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Image via LayLow Lee/Instagram

The Rap-Up is the only weekly round-up providing you with the best rap songs you need to hear. Support real, independent music journalism by subscribing to Passion of the Weiss on Patreon.

Harley Geffner has been trying to write about rap but all he can listen to is Mk.gee



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Sometimes, a sound that hits your ear that takes a second to click, but once it locks in, there’s no escaping it. The newest Dog Shit Militia signee, T Bone has been ridiculed by some, and vaunted by others – fairly regular anytime a new take on a sound starts to go viral. But honestly, this is undeniably fire. He’s like if Remble spent a bunch of time in Milwaukee with BabyTron. He’s Hemingway, if Hemingway was robbing homes. Everything is wound so tightly with T Bone into quick stinging jabs, like the opening bar, “I’m on your porch. With a torch.” He would like to politely remind you that, “I make more. You make less.” That silly little step he and Certified Trapper do throughout the song is already thrice platinum in the Geffner household. I dare you to listen to this song two times in a row without having a bar infect your brain for weeks, even if you hate it.



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LayLow Lee, from Charleston, South Carolina, proudly displays in his IG bio that he is a “Licensed 🪪 TruckDriver.” The working class roots and hustler mentality shine through in his raps too. I say hustler mentality because everyone I know who comes from lower socioeconomic backgrounds has a story of an uncle or friend’s cousin who got a CDL and makes over 100K a year now, and talks about how one day they might try it. LayLow Lee actually did it.

Aside from the roots and the sick rap name, Lee’s Southern melodic drawl is intoxicating. His voice is inviting, and reminds me of some of the great recent Southern pain rappers like Hotboii. It’s not as high flying in its melodies, but they’re smooth and sharp, with sparse, but concentrated vocal layering. There’s a Halsey sample to open the song, as Lee sits up from the couch, tucks his firearm and walks out the door with cash stuffed in his pockets. Lee starts to warble along to it as he steps out of the house and throws his armor (hoodie) on, preparing for battle.

The beat transforms from the Halsey sample into this pitter patter piano with cinematic drums, as Lee puts on a serious face to rap about how serious he is about getting money. He and his crew dance around in the street, parading a painting of angelic looking friends like they’re bottles at a club, and flawlessly executing complicated handshakes. He flashes a charming smile to show off the grills, stands on the hood of a blacked out GMC, and gets into his rapper rapper bag to boast about his opps fearing the grim reaper. The right amounts of rapping, melodic singing, and layering from Lee remind me of a young Kodak. This guy’s got the sauce.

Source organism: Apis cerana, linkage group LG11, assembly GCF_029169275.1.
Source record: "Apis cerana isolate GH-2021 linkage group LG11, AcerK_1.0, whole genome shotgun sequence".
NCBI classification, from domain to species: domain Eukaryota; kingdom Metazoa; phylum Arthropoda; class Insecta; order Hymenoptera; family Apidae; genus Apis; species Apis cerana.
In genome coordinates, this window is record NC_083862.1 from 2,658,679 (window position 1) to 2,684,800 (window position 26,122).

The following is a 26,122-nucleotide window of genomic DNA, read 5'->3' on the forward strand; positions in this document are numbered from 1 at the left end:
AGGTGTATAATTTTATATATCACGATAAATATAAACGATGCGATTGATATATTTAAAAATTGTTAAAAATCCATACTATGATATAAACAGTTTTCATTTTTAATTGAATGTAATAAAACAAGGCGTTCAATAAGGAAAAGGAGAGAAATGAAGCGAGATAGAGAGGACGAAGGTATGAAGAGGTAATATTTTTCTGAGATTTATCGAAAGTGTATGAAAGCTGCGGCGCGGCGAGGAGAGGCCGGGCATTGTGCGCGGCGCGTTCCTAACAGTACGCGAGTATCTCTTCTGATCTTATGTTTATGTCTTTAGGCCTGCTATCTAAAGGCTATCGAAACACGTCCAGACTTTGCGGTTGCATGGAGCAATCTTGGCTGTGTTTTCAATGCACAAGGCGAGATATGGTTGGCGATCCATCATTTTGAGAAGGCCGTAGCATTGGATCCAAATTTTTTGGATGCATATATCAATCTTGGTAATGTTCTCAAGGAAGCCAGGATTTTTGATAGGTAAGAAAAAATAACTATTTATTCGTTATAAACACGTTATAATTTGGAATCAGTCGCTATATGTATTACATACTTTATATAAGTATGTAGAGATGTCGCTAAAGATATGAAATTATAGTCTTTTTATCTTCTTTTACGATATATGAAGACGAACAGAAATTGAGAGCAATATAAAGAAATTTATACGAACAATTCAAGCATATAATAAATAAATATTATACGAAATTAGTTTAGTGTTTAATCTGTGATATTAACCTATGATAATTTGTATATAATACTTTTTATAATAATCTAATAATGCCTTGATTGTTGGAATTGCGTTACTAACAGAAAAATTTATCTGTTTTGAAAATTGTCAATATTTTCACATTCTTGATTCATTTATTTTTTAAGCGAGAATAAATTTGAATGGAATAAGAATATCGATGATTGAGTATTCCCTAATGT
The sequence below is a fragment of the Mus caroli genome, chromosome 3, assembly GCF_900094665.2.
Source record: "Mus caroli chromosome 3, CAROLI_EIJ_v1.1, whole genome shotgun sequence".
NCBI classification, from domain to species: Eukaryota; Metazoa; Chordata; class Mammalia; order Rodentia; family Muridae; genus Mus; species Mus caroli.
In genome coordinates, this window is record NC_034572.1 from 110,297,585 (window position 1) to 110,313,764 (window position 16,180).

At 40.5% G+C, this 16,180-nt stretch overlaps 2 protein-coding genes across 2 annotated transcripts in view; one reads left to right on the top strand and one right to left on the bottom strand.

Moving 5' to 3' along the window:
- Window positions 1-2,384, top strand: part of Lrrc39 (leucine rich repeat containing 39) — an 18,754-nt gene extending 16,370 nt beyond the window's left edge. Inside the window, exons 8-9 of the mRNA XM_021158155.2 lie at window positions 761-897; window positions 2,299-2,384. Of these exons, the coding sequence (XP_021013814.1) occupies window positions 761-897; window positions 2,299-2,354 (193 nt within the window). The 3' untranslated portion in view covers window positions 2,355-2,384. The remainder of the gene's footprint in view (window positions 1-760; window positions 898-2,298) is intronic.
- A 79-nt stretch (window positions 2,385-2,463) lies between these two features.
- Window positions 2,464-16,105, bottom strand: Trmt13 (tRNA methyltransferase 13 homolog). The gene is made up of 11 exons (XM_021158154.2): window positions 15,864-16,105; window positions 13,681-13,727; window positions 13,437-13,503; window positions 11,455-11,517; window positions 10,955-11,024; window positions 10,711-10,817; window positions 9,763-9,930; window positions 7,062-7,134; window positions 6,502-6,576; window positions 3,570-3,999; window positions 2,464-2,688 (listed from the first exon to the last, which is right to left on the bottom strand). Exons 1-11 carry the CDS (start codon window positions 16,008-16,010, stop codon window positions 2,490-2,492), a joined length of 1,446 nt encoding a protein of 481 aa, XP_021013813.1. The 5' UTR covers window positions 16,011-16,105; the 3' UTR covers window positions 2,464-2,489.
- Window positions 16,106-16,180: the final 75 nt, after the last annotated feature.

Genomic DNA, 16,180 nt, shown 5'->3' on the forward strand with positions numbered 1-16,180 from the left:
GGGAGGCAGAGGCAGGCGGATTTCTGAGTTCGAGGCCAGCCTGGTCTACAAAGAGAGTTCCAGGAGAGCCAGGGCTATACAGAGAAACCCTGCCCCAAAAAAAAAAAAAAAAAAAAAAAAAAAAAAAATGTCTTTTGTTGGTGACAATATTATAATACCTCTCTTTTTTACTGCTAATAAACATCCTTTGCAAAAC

If you were craving a hanging mic performance of the same song, well you’re in luck. Here he is, with a bluetooth headset, like an old head in a Kangol.



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Ralfy is so reliably good that, from a distance, it can start to lean into monotony. Every song has funny barbs at his enemies, creative little flexes, and his patented monotone with the sadness inflected deep within. What keeps it from getting boring though is a few things. First, he’s just genuinely funny. Little skits at the start of his songs, themes he carries through full songs that leave you wondering how he possibly thought of them, and bars that still surprise with a sardonic sense of humor. Second is his beat selection. Even at the race pace he drops, the quality control is still there and he always finds these beats that perfectly match his style. On “Atmosphere,” he slides over a jazzy beat, hitting every note in perfect time, rapping about his chains giving him back pains, designer shoes doubling as his skateboard kicks, fake bricks and blow up mattresses. Not much else to say than that this is some reliably strong rapping from a reliably good rapper.



The influence of the Bopster is too strong on LA right now. The raunchiest, bounciest side of the sound keeps getting even raunchier and even bouncier. This is as LA as an Inergee beat gets too, and Santanawildin and jxncy take advantage by detailing a bunch of wild sexual acts, innuendos, and details. Hide the kids, hide the wife, this is nasty as hell and honestly, fairly disrespectful of women. Realistically, nobody should be singing along to this. But I’m just here to report on what’s hot outside right now, not pass moral judgment on it.



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Hailing from Germany, Boondawg has found a sweet niche with his sound. Mixing German and English in his lyrics, there’s barely any lyrical content a non-German can make out, but the vibe is still immaculate. His flow melts into this synthy crystalline lake of a beat, with all the right pauses and tempos to give the song this feeling of flight. It’s music to soar to.



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